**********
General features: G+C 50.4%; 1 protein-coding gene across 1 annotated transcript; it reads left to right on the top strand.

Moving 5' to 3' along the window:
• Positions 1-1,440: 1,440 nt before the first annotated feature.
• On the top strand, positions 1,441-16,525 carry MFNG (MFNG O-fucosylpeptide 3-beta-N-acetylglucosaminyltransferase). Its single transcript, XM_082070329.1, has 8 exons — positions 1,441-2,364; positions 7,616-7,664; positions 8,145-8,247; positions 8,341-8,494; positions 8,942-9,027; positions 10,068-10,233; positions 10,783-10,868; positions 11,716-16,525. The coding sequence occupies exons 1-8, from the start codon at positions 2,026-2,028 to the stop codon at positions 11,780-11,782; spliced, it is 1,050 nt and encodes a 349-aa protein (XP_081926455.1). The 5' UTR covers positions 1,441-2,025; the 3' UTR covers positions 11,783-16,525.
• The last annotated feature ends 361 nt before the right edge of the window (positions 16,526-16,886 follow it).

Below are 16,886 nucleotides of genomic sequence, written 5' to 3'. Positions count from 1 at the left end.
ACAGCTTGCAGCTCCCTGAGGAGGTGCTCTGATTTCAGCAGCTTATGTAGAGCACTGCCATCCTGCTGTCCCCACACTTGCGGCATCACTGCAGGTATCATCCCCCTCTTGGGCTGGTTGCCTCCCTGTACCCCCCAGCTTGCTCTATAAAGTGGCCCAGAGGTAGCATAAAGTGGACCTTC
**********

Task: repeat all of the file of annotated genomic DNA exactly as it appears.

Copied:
General features: G+C 50.4%; 1 protein-coding gene across 1 annotated transcript; it reads left to right on the top strand.

Moving 5' to 3' along the window:
• Positions 1-1,440: 1,440 nt before the first annotated feature.
• On the top strand, positions 1,441-16,525 carry MFNG (MFNG O-fucosylpeptide 3-beta-N-acetylglucosaminyltransferase). Its single transcript, XM_082070329.1, has 8 exons — positions 1,441-2,364; positions 7,616-7,664; positions 8,145-8,247; positions 8,341-8,494; positions 8,942-9,027; positions 10,068-10,233; positions 10,783-10,868; positions 11,716-16,525. The coding sequence occupies exons 1-8, from the start codon at positions 2,026-2,028 to the stop codon at positions 11,780-11,782; spliced, it is 1,050 nt and encodes a 349-aa protein (XP_081926455.1). The 5' UTR covers positions 1,441-2,025; the 3' UTR covers positions 11,783-16,525.
• The last annotated feature ends 361 nt before the right edge of the window (positions 16,526-16,886 follow it).

Below are 16,886 nucleotides of genomic sequence, written 5' to 3'. Positions count from 1 at the left end.
ACAGCTTGCAGCTCCCTGAGGAGGTGCTCTGATTTCAGCAGCTTATGTAGAGCACTGCCATCCTGCTGTCCCCACACTTGCGGCATCACTGCAGGTATCATCCCCCTCTTGGGCTGGTTGCCTCCCTGTACCCCCCAGCTTGCTCTATAAAGTGGCCCAGAGGTAGCATAAAGTGGACCTTC